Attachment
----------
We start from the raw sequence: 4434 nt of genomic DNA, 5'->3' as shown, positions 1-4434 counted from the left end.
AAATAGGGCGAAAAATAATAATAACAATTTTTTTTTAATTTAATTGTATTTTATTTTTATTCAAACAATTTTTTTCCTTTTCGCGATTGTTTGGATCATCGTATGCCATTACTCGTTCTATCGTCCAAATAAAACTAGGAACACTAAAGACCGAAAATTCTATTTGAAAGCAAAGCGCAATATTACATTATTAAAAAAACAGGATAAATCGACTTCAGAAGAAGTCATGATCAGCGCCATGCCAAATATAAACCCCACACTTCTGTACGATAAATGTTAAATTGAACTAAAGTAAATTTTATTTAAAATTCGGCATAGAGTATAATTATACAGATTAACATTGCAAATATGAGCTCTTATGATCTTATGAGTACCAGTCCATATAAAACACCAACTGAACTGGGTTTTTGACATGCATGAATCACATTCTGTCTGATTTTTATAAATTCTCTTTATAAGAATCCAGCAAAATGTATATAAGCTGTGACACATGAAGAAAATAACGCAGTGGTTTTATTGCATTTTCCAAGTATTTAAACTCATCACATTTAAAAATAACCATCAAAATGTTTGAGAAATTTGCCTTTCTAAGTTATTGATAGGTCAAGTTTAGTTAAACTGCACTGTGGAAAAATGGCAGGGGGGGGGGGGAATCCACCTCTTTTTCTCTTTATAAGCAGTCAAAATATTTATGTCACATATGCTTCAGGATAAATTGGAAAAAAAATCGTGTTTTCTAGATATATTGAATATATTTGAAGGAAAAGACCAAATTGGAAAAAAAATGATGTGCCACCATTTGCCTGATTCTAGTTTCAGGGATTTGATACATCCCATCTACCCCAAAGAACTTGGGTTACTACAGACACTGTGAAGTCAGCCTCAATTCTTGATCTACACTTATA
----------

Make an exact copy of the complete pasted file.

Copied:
We start from the raw sequence: 4434 nt of genomic DNA, 5'->3' as shown, positions 1-4434 counted from the left end.
AAATAGGGCGAAAAATAATAATAACAATTTTTTTTTAATTTAATTGTATTTTATTTTTATTCAAACAATTTTTTTCCTTTTCGCGATTGTTTGGATCATCGTATGCCATTACTCGTTCTATCGTCCAAATAAAACTAGGAACACTAAAGACCGAAAATTCTATTTGAAAGCAAAGCGCAATATTACATTATTAAAAAAACAGGATAAATCGACTTCAGAAGAAGTCATGATCAGCGCCATGCCAAATATAAACCCCACACTTCTGTACGATAAATGTTAAATTGAACTAAAGTAAATTTTATTTAAAATTCGGCATAGAGTATAATTATACAGATTAACATTGCAAATATGAGCTCTTATGATCTTATGAGTACCAGTCCATATAAAACACCAACTGAACTGGGTTTTTGACATGCATGAATCACATTCTGTCTGATTTTTATAAATTCTCTTTATAAGAATCCAGCAAAATGTATATAAGCTGTGACACATGAAGAAAATAACGCAGTGGTTTTATTGCATTTTCCAAGTATTTAAACTCATCACATTTAAAAATAACCATCAAAATGTTTGAGAAATTTGCCTTTCTAAGTTATTGATAGGTCAAGTTTAGTTAAACTGCACTGTGGAAAAATGGCAGGGGGGGGGGGGAATCCACCTCTTTTTCTCTTTATAAGCAGTCAAAATATTTATGTCACATATGCTTCAGGATAAATTGGAAAAAAAATCGTGTTTTCTAGATATATTGAATATATTTGAAGGAAAAGACCAAATTGGAAAAAAAATGATGTGCCACCATTTGCCTGATTCTAGTTTCAGGGATTTGATACATCCCATCTACCCCAAAGAACTTGGGTTACTACAGACACTGTGAAGTCAGCCTCAATTCTTGATCTACACTTATA